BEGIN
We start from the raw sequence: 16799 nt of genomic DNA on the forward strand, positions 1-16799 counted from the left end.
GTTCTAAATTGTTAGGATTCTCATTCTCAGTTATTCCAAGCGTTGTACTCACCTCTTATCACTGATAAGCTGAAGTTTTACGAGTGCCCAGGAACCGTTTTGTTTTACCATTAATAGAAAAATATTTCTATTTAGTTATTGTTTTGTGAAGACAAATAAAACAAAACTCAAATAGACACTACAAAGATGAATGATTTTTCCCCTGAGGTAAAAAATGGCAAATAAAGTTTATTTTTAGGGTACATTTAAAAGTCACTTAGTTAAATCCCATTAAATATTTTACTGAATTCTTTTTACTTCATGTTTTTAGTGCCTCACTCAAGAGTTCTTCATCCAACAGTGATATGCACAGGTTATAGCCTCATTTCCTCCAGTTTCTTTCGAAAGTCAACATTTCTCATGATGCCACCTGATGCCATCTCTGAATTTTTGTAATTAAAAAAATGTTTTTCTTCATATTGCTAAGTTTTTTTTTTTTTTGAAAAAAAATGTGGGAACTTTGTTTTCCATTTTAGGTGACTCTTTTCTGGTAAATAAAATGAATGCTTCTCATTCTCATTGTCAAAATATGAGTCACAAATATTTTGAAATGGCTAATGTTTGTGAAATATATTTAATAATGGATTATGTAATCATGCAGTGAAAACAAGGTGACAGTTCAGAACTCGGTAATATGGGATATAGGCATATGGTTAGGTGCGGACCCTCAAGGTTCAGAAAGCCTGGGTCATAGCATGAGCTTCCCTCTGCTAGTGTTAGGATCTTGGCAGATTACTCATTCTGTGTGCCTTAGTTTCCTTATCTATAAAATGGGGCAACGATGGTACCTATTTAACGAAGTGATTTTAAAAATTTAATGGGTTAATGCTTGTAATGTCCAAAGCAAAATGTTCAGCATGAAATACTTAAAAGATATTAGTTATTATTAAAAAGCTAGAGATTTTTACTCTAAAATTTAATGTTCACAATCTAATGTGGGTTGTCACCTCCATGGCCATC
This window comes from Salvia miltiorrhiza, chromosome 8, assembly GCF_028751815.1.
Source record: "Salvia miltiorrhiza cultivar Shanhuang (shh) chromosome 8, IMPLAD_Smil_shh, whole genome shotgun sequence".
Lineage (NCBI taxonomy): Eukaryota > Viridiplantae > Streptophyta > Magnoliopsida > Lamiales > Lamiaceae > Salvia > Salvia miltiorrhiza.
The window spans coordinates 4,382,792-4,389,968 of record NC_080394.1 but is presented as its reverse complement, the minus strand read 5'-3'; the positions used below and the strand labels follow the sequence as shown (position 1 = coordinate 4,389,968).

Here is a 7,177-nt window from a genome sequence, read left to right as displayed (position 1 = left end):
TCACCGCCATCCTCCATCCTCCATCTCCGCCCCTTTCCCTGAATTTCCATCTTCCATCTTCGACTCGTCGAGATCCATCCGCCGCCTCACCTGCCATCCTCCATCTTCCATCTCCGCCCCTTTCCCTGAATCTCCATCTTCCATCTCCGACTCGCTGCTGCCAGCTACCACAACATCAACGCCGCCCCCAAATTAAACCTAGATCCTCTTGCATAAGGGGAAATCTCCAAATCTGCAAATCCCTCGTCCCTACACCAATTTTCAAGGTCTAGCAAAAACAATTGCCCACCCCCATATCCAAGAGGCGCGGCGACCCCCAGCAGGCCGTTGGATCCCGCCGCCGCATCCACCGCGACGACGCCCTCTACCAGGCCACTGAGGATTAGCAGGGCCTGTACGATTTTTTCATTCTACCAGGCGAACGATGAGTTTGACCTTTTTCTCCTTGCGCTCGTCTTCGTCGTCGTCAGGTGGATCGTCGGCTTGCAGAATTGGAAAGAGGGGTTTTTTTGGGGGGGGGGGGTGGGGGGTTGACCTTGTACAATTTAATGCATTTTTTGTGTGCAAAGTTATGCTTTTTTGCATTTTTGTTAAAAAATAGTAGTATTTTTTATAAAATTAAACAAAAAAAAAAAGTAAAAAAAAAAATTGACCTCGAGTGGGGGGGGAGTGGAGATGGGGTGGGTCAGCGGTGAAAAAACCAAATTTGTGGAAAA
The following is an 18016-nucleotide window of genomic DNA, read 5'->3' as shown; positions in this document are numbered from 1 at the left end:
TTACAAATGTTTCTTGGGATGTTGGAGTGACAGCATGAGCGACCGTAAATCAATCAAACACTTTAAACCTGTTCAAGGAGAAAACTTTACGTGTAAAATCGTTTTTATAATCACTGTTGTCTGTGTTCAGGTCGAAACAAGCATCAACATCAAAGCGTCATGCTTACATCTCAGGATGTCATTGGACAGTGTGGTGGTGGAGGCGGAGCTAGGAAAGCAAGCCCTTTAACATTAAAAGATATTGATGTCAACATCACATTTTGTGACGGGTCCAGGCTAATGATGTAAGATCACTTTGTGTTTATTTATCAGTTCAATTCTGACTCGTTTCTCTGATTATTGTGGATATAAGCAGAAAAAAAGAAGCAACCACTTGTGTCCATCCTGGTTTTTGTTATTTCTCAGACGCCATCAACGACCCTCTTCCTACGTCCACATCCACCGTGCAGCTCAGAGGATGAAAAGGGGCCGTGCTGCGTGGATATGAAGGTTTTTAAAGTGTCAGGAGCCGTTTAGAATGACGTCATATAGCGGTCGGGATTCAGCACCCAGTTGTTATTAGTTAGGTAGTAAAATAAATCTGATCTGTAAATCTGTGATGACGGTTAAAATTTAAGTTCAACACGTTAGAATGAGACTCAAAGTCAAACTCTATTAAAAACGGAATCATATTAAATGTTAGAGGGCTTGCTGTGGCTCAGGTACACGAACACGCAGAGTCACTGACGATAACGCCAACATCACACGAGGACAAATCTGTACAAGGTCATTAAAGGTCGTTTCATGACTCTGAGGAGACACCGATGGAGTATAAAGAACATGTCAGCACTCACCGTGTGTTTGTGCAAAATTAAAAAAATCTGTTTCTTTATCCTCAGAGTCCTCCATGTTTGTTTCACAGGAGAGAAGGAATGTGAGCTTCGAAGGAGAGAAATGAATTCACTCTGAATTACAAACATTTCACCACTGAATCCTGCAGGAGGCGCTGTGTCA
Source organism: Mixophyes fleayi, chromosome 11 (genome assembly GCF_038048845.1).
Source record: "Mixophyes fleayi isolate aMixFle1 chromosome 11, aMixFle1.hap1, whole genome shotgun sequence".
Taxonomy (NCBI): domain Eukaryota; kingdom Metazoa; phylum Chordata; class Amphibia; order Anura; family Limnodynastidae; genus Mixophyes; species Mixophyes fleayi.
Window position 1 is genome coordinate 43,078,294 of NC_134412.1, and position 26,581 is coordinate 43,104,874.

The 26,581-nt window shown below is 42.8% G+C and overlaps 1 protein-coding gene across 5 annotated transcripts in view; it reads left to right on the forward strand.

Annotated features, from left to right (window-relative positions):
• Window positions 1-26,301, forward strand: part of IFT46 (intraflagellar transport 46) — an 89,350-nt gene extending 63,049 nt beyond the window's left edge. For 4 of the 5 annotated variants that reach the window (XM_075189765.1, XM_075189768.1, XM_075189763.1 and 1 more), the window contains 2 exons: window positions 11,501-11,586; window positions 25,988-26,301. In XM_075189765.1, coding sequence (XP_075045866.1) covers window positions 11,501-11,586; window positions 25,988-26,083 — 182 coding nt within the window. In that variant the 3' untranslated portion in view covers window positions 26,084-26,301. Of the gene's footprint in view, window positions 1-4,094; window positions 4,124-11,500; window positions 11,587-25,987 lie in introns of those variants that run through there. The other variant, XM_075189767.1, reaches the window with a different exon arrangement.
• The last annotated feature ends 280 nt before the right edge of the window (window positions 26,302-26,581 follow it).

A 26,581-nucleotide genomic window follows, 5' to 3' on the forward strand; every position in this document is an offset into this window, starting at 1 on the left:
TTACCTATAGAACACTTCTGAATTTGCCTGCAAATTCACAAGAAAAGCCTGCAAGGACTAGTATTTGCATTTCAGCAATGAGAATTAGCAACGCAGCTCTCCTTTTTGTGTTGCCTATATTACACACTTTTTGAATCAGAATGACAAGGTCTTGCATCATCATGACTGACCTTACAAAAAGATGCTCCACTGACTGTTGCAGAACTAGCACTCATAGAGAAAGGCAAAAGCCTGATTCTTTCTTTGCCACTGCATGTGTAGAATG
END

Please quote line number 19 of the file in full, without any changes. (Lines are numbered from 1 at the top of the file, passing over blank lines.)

A 26,581-nucleotide genomic window follows, 5' to 3' on the forward strand; every position in this document is an offset into this window, starting at 1 on the left: